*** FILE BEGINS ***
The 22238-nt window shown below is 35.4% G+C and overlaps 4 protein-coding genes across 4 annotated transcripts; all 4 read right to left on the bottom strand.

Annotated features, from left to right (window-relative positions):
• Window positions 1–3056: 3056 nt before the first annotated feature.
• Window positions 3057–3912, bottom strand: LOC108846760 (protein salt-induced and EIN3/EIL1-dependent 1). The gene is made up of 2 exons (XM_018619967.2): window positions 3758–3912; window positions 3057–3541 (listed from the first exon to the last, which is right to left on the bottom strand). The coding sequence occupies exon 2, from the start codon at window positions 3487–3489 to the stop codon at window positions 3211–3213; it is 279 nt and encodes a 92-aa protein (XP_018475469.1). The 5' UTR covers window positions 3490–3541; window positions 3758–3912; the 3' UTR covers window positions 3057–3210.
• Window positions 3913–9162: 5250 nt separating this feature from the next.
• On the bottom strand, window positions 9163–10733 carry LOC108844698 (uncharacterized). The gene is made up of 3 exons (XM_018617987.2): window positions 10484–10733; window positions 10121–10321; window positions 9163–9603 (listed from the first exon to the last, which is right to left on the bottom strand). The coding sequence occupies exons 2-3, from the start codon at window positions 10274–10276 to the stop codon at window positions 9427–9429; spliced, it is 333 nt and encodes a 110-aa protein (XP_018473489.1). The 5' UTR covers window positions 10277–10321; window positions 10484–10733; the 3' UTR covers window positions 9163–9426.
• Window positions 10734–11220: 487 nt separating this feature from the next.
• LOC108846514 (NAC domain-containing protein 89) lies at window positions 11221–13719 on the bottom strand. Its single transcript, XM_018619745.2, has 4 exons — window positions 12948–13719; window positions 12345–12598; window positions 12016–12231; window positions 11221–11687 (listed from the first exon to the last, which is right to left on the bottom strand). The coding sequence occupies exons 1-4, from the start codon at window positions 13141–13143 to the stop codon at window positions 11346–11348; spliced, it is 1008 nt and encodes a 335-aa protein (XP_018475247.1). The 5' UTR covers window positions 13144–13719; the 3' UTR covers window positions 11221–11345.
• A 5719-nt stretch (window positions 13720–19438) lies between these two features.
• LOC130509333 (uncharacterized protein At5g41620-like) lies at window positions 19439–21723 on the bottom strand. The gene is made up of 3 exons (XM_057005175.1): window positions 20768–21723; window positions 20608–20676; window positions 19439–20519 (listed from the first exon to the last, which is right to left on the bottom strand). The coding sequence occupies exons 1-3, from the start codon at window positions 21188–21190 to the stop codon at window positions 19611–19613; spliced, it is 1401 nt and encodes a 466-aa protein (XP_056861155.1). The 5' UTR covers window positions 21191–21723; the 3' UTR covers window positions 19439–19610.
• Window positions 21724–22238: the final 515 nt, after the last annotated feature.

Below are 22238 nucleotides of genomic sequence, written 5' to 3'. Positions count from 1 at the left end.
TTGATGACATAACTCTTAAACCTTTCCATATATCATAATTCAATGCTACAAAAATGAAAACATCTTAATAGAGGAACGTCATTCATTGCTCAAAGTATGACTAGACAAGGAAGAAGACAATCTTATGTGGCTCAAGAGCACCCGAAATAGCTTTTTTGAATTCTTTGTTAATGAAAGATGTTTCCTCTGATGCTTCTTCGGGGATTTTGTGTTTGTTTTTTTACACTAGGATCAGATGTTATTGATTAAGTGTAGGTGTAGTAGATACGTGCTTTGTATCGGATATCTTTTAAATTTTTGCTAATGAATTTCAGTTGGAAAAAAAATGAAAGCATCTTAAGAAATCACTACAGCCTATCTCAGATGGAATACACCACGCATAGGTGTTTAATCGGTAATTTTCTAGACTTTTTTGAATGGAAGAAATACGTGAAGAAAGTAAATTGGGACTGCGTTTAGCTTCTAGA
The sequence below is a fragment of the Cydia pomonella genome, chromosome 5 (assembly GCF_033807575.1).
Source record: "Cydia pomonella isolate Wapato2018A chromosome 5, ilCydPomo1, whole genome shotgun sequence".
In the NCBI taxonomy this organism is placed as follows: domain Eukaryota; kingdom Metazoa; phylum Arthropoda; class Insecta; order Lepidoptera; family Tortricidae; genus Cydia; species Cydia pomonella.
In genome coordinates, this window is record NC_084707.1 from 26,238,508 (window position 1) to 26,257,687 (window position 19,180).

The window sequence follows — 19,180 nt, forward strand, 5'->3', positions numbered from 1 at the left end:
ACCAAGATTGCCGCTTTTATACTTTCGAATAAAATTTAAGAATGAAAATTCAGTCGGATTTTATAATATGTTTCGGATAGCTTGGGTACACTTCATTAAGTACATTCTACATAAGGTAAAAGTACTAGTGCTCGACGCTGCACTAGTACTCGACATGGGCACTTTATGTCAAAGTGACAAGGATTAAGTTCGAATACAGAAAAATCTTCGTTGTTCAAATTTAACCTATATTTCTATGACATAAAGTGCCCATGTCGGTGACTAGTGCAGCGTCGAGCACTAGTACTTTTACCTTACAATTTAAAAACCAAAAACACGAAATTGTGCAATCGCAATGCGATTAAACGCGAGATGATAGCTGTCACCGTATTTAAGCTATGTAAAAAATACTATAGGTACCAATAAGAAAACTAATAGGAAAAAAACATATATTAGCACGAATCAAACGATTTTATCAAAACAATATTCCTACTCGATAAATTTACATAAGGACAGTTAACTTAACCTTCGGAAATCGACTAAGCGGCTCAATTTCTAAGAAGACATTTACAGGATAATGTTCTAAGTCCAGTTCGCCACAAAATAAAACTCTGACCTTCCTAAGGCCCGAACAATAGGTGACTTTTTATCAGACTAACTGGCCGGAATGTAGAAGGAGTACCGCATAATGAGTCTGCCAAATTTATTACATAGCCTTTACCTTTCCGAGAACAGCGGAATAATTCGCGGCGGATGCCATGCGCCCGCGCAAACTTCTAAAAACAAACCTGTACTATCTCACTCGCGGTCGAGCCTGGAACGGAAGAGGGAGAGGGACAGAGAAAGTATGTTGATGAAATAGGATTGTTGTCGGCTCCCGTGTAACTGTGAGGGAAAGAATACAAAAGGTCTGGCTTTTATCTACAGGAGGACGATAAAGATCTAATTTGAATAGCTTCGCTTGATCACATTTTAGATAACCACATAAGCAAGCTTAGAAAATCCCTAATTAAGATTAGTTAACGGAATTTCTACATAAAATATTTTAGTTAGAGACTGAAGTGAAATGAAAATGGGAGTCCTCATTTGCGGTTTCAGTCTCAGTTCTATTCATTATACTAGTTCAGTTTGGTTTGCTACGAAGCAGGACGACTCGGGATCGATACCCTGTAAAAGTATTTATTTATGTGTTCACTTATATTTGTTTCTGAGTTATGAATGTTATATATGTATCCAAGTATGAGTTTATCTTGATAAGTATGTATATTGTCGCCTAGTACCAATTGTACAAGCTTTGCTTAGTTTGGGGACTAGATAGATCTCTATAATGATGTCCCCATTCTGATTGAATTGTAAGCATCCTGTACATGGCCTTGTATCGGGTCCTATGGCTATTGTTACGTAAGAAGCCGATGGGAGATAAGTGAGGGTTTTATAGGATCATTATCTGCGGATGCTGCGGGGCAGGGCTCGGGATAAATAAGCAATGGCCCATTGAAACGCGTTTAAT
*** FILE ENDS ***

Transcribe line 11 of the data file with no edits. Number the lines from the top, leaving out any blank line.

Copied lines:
• Window positions 21724–22238: the final 515 nt, after the last annotated feature.